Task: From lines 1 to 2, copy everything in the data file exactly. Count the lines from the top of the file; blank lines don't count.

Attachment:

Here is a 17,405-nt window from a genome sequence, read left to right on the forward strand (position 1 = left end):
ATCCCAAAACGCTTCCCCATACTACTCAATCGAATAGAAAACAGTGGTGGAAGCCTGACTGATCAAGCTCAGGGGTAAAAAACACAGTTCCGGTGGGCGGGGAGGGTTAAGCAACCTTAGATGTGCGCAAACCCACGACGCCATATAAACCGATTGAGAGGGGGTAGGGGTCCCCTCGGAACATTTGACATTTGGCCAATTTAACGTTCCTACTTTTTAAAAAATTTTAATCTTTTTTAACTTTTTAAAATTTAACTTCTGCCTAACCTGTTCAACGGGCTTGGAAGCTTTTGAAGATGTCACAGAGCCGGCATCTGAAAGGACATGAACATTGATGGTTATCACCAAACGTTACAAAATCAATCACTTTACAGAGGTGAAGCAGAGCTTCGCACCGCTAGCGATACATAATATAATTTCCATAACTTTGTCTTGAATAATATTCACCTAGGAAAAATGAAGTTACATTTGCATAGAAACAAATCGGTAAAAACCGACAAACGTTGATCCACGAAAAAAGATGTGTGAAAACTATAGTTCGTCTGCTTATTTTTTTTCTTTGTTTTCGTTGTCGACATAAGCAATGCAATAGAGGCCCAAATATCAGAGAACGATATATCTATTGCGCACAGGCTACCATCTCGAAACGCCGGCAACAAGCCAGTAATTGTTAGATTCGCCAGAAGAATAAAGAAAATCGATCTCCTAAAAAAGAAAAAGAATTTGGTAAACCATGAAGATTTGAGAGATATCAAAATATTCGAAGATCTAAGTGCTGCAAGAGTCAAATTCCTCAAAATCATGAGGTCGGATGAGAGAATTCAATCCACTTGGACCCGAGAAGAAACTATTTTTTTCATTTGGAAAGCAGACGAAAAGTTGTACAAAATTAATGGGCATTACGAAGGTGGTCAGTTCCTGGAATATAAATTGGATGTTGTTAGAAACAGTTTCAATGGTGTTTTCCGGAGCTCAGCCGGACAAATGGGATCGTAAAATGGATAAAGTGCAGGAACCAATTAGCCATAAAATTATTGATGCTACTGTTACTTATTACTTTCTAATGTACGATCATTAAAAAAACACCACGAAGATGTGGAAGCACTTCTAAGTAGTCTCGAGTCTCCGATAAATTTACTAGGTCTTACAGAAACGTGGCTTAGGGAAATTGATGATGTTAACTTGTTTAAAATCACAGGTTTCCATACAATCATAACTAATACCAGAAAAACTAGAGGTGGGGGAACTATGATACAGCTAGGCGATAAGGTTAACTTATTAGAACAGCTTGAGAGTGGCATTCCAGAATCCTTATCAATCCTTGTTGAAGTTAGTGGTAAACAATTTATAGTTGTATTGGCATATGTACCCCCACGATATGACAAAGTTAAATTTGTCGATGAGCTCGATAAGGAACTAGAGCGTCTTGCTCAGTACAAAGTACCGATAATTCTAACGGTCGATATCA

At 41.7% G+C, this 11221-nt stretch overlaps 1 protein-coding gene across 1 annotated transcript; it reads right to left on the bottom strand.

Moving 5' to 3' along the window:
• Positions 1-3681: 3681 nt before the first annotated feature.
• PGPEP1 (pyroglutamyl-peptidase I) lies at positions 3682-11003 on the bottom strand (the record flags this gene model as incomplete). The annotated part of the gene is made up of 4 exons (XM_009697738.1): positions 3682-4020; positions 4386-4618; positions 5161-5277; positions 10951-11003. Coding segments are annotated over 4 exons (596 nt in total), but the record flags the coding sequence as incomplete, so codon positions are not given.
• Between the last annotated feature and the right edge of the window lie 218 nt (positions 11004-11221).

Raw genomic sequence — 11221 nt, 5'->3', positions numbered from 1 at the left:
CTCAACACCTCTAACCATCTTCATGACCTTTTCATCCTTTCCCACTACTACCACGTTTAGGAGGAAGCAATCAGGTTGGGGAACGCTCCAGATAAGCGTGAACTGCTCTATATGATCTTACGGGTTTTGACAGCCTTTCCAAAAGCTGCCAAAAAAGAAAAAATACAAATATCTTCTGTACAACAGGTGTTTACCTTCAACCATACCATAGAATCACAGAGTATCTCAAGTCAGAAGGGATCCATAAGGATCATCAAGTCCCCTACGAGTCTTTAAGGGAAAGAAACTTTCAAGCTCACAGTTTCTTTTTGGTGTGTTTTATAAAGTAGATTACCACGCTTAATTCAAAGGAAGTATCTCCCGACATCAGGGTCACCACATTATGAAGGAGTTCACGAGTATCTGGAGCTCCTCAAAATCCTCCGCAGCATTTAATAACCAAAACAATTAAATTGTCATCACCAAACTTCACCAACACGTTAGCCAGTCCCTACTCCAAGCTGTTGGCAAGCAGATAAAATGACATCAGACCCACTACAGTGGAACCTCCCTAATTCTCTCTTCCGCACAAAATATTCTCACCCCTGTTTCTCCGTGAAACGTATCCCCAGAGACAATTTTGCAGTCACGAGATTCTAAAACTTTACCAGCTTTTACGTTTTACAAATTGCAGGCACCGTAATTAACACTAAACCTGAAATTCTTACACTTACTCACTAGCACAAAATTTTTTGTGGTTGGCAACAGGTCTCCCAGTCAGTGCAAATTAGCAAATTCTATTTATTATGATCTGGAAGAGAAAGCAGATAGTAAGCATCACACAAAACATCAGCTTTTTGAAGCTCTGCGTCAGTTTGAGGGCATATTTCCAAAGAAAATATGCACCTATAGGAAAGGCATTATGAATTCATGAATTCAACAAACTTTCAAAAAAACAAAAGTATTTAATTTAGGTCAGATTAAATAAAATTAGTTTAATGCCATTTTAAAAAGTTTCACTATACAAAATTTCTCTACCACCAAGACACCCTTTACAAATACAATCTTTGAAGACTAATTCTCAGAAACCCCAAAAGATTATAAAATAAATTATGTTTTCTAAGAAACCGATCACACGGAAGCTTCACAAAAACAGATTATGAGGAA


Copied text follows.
Here is a 17,405-nt window from a genome sequence, read left to right on the forward strand (position 1 = left end):
ATCCCAAAACGCTTCCCCATACTACTCAATCGAATAGAAAACAGTGGTGGAAGCCTGACTGATCAAGCTCAGGGGTAAAAAACACAGTTCCGGTGGGCGGGGAGGGTTAAGCAACCTTAGATGTGCGCAAACCCACGACGCCATATAAACCGATTGAGAGGGGGTAGGGGTCCCCTCGGAACATTTGACATTTGGCCAATTTAACGTTCCTACTTTTTAAAAAATTTTAATCTTTTTTAACTTTTTAAAATTTAACTTCTGCCTAACCTGTTCAACGGGCTTGGAAGCTTTTGAAGATGTCACAGAGCCGGCATCTGAAAGGACATGAACATTGATGGTTATCACCAAACGTTACAAAATCAATCACTTTACAGAGGTGAAGCAGAGCTTCGCACCGCTAGCGATACATAATATAATTTCCATAACTTTGTCTTGAATAATATTCACCTAGGAAAAATGAAGTTACATTTGCATAGAAACAAATCGGTAAAAACCGACAAACGTTGATCCACGAAAAAAGATGTGTGAAAACTATAGTTCGTCTGCTTATTTTTTTTCTTTGTTTTCGTTGTCGACATAAGCAATGCAATAGAGGCCCAAATATCAGAGAACGATATATCTATTGCGCACAGGCTACCATCTCGAAACGCCGGCAACAAGCCAGTAATTGTTAGATTCGCCAGAAGAATAAAGAAAATCGATCTCCTAAAAAAGAAAAAGAATTTGGTAAACCATGAAGATTTGAGAGATATCAAAATATTCGAAGATCTAAGTGCTGCAAGAGTCAAATTCCTCAAAATCATGAGGTCGGATGAGAGAATTCAATCCACTTGGACCCGAGAAGAAACTATTTTTTTCATTTGGAAAGCAGACGAAAAGTTGTACAAAATTAATGGGCATTACGAAGGTGGTCAGTTCCTGGAATATAAATTGGATGTTGTTAGAAACAGTTTCAATGGTGTTTTCCGGAGCTCAGCCGGACAAATGGGATCGTAAAATGGATAAAGTGCAGGAACCAATTAGCCATAAAATTATTGATGCTACTGTTACTTATTACTTTCTAATGTACGATCATTAAAAAAACACCACGAAGATGTGGAAGCACTTCTAAGTAGTCTCGAGTCTCCGATAAATTTACTAGGTCTTACAGAAACGTGGCTTAGGGAAATTGATGATGTTAACTTGTTTAAAATCACAGGTTTCCATACAATCATAACTAATACCAGAAAAACTAGAGGTGGGGGAACTATGATACAGCTAGGCGATAAGGTTAACTTATTAGAACAGCTTGAGAGTGGCATTCCAGAATCCTTATCAATCCTTGTTGAAGTTAGTGGTAAACAATTTATAGTTGTATTGGCATATGTACCCCCACGATATGACAAAGTTAAATTTGTCGATGAGCTCGATAAGGAACTAGAGCGTCTTGCTCAGTACAAAGTACCGATAATTCTAACGGTCGATATCA